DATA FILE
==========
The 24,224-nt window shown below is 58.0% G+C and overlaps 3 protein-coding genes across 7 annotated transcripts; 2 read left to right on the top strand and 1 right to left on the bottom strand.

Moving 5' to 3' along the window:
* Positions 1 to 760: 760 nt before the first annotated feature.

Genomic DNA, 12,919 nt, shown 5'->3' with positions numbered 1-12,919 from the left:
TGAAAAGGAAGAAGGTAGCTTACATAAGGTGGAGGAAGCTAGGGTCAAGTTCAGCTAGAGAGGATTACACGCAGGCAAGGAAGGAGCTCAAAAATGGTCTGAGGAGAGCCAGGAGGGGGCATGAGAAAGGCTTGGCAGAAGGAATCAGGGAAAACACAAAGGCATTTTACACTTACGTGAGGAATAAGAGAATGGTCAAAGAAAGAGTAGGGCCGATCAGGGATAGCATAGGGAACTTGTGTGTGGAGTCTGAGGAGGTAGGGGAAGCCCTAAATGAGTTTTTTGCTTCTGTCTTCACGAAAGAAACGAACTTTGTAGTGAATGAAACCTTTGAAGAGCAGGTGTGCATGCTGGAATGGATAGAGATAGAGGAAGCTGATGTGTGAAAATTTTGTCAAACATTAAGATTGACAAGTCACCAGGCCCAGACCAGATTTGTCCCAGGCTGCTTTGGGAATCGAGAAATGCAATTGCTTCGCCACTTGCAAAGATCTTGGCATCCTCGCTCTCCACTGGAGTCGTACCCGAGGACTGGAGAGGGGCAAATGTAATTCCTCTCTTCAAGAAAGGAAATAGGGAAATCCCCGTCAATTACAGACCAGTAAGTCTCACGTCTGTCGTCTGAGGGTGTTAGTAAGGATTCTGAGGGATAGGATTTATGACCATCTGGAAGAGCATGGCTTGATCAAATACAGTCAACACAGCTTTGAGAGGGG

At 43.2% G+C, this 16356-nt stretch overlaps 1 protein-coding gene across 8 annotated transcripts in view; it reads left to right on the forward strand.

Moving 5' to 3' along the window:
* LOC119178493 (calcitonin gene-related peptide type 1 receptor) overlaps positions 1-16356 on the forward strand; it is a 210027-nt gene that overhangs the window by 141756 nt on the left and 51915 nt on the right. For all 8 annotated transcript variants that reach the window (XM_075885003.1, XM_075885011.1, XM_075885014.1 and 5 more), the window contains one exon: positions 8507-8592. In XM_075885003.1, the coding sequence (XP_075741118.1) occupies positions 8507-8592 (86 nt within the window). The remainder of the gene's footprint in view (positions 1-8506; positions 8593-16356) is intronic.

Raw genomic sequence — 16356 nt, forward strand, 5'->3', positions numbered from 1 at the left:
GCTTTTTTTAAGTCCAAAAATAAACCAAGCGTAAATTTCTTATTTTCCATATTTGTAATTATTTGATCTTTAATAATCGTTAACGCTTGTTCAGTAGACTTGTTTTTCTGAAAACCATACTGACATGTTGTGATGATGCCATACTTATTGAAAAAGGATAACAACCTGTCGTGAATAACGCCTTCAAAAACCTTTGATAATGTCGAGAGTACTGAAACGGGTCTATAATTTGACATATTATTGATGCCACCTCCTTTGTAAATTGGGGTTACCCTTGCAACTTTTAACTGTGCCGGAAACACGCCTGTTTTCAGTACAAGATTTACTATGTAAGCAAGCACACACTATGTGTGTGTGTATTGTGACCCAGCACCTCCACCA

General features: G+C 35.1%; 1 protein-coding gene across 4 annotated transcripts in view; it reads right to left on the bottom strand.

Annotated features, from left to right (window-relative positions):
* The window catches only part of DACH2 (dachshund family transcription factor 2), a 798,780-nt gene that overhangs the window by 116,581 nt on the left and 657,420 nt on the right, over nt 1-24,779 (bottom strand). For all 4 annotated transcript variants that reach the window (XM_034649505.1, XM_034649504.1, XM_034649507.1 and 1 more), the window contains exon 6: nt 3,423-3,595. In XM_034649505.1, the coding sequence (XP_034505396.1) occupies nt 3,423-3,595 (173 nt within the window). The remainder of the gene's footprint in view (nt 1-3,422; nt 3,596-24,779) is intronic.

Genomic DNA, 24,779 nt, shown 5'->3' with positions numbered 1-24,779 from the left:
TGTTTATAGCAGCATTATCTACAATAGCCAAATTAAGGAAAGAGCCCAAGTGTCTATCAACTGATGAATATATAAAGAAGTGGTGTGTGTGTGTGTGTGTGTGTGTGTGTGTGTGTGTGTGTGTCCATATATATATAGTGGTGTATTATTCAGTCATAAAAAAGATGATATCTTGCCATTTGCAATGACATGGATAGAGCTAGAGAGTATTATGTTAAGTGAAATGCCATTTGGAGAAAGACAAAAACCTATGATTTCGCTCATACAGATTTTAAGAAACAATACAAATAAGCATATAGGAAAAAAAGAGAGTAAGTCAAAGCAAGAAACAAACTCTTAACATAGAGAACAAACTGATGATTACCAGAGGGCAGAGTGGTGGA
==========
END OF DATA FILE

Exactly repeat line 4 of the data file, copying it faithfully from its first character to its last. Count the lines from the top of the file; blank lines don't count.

Genomic DNA, 12,919 nt, shown 5'->3' with positions numbered 1-12,919 from the left: